BatVision: Learning to See 3D Spatial Layout with Two Ears


Many species have evolved advanced non-visual perception while artificial systems fall behind. Radar and ultrasound complement camera-based vision but they are often too costly and complex to set up for very limited information gain. In nature, sound is used effectively by bats, dolphins, whales, and humans for navigation and communication. However, it is unclear how to best harness sound for machine perception. Inspired by bats’ echolocation mechanism, we design a low-cost BatVision system that is capable of seeing the 3D spatial layout of space ahead by just listening with two ears. Our system emits short chirps from a speaker and records returning echoes through microphones in an artificial human pinnae pair. During training, we additionally use a stereo camera to capture color images for calculating scene depths. We train a model to predict depth maps and even grayscale images from the sound alone. During testing, our trained BatVision provides surprisingly good predictions of 2D visual scenes from two 1D audio signals. Such a sound to vision system would benefit robot navigation and machine vision, especially in low-light or no-light conditions. Our code and data are publicly available.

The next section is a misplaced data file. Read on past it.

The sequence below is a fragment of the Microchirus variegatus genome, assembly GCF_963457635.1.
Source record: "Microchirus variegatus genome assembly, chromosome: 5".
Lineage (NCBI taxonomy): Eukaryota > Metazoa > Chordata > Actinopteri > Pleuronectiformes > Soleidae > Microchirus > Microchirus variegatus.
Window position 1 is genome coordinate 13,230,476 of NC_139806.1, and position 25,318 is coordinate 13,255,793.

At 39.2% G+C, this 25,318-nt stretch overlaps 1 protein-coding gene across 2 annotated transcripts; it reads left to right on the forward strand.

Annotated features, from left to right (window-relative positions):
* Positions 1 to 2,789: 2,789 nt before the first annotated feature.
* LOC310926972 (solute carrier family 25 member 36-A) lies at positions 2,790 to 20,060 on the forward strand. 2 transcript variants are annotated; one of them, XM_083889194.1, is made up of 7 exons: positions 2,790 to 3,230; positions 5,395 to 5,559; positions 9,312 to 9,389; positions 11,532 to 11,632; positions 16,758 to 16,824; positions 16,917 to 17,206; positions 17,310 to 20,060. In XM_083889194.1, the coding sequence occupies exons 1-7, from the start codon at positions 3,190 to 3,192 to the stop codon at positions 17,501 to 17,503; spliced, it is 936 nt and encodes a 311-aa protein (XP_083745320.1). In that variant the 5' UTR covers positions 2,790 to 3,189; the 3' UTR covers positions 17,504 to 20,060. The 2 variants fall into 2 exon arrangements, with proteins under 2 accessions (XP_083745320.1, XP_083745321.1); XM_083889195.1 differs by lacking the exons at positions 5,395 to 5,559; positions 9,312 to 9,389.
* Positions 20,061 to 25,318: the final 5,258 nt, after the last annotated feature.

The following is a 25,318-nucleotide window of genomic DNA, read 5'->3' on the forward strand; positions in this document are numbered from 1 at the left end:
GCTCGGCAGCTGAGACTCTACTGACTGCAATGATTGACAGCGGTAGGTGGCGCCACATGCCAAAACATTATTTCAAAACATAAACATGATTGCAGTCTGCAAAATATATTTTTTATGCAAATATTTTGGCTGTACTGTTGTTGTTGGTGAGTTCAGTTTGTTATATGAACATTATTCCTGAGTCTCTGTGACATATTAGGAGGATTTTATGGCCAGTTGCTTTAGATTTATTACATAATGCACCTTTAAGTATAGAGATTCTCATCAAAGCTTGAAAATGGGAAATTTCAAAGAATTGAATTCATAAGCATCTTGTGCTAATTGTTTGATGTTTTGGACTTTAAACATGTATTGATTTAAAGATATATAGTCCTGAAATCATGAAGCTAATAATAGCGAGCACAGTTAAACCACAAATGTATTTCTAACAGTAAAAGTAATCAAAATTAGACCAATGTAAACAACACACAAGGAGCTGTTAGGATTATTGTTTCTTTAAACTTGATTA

In International Conference on Robotics and Automation (ICRA), 2020